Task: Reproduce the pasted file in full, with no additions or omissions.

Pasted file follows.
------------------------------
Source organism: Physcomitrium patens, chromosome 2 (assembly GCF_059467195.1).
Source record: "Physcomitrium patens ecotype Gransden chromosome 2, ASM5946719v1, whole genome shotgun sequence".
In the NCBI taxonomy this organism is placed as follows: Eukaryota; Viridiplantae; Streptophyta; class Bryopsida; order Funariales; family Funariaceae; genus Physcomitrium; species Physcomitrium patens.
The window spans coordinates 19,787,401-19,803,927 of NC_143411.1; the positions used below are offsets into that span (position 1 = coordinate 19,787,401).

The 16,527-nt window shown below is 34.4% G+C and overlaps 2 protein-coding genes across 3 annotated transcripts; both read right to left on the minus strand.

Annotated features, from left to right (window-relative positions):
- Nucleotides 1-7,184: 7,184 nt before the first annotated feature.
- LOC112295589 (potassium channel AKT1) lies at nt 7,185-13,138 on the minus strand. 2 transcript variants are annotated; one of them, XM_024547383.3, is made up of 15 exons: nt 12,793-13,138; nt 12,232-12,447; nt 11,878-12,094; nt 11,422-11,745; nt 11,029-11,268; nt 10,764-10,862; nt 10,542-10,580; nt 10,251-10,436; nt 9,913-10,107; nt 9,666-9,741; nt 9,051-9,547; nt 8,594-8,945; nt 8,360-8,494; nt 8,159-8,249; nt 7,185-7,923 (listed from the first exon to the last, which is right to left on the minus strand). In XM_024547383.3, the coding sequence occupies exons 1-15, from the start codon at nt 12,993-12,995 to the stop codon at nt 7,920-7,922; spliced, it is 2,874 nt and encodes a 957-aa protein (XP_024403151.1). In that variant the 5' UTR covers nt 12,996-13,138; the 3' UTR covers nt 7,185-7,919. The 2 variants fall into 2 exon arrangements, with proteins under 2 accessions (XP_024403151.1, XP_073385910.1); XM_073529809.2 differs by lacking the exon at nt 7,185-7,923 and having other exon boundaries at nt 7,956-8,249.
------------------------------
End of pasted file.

Source organism: Physcomitrium patens, chromosome 2 (assembly GCF_059467195.1).
Source record: "Physcomitrium patens ecotype Gransden chromosome 2, ASM5946719v1, whole genome shotgun sequence".
In the NCBI taxonomy this organism is placed as follows: Eukaryota; Viridiplantae; Streptophyta; class Bryopsida; order Funariales; family Funariaceae; genus Physcomitrium; species Physcomitrium patens.
The window spans coordinates 19,787,401-19,803,927 of NC_143411.1; the positions used below are offsets into that span (position 1 = coordinate 19,787,401).

The 16,527-nt window shown below is 34.4% G+C and overlaps 2 protein-coding genes across 3 annotated transcripts; both read right to left on the minus strand.

Annotated features, from left to right (window-relative positions):
- Nucleotides 1-7,184: 7,184 nt before the first annotated feature.
- LOC112295589 (potassium channel AKT1) lies at nt 7,185-13,138 on the minus strand. 2 transcript variants are annotated; one of them, XM_024547383.3, is made up of 15 exons: nt 12,793-13,138; nt 12,232-12,447; nt 11,878-12,094; nt 11,422-11,745; nt 11,029-11,268; nt 10,764-10,862; nt 10,542-10,580; nt 10,251-10,436; nt 9,913-10,107; nt 9,666-9,741; nt 9,051-9,547; nt 8,594-8,945; nt 8,360-8,494; nt 8,159-8,249; nt 7,185-7,923 (listed from the first exon to the last, which is right to left on the minus strand). In XM_024547383.3, the coding sequence occupies exons 1-15, from the start codon at nt 12,993-12,995 to the stop codon at nt 7,920-7,922; spliced, it is 2,874 nt and encodes a 957-aa protein (XP_024403151.1). In that variant the 5' UTR covers nt 12,996-13,138; the 3' UTR covers nt 7,185-7,919. The 2 variants fall into 2 exon arrangements, with proteins under 2 accessions (XP_024403151.1, XP_073385910.1); XM_073529809.2 differs by lacking the exon at nt 7,185-7,923 and having other exon boundaries at nt 7,956-8,249.